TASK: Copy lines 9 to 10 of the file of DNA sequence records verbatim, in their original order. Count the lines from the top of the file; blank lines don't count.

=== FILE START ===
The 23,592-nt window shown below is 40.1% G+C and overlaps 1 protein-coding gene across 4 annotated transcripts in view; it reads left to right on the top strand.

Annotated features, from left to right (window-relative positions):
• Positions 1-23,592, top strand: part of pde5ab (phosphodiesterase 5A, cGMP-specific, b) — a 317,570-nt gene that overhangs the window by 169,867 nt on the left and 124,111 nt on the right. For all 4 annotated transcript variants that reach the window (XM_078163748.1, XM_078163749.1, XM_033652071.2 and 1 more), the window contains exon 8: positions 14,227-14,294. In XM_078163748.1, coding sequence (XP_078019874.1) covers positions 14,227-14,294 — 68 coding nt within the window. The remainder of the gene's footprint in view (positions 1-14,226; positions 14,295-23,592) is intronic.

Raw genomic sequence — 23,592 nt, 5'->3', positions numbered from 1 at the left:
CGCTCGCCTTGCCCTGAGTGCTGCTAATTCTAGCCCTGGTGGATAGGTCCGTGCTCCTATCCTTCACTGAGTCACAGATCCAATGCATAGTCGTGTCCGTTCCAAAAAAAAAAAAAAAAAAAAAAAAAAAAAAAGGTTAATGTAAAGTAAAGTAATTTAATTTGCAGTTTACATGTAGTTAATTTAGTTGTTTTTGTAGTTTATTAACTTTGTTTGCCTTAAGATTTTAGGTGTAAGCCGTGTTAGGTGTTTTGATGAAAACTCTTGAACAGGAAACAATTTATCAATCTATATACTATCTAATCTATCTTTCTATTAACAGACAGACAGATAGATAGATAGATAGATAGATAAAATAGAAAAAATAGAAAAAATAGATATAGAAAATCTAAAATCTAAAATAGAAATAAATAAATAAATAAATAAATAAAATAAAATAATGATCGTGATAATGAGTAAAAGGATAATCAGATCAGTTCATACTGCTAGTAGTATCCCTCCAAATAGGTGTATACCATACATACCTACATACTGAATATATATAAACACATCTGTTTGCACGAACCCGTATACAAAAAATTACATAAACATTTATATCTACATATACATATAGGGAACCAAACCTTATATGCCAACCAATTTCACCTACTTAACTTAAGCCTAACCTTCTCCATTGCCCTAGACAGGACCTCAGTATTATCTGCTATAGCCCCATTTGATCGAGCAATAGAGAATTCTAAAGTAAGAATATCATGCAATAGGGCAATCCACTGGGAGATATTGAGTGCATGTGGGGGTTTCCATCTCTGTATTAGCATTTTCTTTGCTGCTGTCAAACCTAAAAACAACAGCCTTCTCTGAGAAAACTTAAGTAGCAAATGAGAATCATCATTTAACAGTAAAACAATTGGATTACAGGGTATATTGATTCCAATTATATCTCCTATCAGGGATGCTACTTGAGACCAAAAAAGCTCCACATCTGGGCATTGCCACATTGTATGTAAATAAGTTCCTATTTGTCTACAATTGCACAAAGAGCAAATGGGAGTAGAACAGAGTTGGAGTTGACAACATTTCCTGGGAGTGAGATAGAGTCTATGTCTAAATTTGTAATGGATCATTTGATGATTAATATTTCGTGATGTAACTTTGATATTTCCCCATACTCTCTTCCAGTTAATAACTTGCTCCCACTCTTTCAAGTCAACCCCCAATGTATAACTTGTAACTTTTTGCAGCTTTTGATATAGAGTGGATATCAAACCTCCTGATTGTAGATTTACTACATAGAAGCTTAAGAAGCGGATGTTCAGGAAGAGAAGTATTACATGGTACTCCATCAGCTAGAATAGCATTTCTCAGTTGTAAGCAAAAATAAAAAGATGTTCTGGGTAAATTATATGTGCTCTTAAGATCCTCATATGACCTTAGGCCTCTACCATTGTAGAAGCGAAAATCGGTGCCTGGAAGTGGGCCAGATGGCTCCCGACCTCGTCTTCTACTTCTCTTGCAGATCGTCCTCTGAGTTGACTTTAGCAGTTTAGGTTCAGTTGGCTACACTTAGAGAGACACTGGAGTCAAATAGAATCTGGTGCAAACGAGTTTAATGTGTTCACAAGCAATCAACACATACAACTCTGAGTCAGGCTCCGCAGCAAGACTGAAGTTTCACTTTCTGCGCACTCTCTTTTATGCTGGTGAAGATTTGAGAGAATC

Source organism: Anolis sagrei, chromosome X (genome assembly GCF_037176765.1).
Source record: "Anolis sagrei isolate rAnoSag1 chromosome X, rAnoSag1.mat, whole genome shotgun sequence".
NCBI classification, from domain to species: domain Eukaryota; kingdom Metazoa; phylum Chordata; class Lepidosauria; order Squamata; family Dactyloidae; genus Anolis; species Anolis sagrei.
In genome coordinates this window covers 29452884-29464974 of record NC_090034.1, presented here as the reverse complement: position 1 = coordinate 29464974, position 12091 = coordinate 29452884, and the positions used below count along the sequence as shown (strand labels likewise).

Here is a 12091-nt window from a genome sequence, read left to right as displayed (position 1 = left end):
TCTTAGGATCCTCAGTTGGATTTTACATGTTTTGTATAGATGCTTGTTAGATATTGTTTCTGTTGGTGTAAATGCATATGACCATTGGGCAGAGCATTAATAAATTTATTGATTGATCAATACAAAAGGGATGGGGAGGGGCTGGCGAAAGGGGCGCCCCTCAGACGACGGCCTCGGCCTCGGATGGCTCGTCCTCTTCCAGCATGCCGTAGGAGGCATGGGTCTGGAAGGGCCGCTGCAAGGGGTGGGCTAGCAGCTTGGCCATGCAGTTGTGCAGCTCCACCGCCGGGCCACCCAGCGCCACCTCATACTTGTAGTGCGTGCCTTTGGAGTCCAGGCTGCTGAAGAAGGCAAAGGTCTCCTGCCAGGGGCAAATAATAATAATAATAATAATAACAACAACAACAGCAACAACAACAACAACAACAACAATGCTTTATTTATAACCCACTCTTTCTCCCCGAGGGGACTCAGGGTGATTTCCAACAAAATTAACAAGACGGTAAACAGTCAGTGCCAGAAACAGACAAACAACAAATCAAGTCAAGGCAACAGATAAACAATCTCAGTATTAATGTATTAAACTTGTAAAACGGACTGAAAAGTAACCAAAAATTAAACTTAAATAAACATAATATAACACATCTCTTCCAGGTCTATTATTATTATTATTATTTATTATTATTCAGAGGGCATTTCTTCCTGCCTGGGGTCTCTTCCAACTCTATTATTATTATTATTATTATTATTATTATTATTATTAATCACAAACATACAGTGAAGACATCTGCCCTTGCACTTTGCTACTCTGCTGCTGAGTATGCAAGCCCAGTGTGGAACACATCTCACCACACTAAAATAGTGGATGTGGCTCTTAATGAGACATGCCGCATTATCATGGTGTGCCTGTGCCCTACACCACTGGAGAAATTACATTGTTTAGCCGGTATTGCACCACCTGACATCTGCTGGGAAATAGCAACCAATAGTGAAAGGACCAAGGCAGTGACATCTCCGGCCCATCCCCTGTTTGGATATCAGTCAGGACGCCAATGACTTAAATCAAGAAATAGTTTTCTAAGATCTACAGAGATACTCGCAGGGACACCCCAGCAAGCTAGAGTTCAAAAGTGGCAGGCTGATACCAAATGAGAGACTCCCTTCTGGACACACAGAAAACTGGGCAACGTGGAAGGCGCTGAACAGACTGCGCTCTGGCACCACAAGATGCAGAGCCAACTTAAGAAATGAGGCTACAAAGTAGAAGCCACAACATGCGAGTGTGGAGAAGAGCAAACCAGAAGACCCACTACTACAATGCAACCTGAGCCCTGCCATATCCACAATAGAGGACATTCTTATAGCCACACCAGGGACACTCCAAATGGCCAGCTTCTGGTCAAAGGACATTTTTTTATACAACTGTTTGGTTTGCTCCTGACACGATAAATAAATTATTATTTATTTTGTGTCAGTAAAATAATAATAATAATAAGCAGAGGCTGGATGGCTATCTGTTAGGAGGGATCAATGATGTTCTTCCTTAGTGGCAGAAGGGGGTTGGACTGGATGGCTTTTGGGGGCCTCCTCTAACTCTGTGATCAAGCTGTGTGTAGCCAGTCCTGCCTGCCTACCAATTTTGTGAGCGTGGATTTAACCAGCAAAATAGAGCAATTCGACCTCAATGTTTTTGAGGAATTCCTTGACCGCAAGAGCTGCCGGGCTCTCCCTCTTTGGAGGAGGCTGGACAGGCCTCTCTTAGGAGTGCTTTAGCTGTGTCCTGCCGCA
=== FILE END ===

In genome coordinates this window covers 29452884-29464974 of record NC_090034.1, presented here as the reverse complement: position 1 = coordinate 29464974, position 12091 = coordinate 29452884, and the positions used below count along the sequence as shown (strand labels likewise).

Here is a 12091-nt window from a genome sequence, read left to right as displayed (position 1 = left end):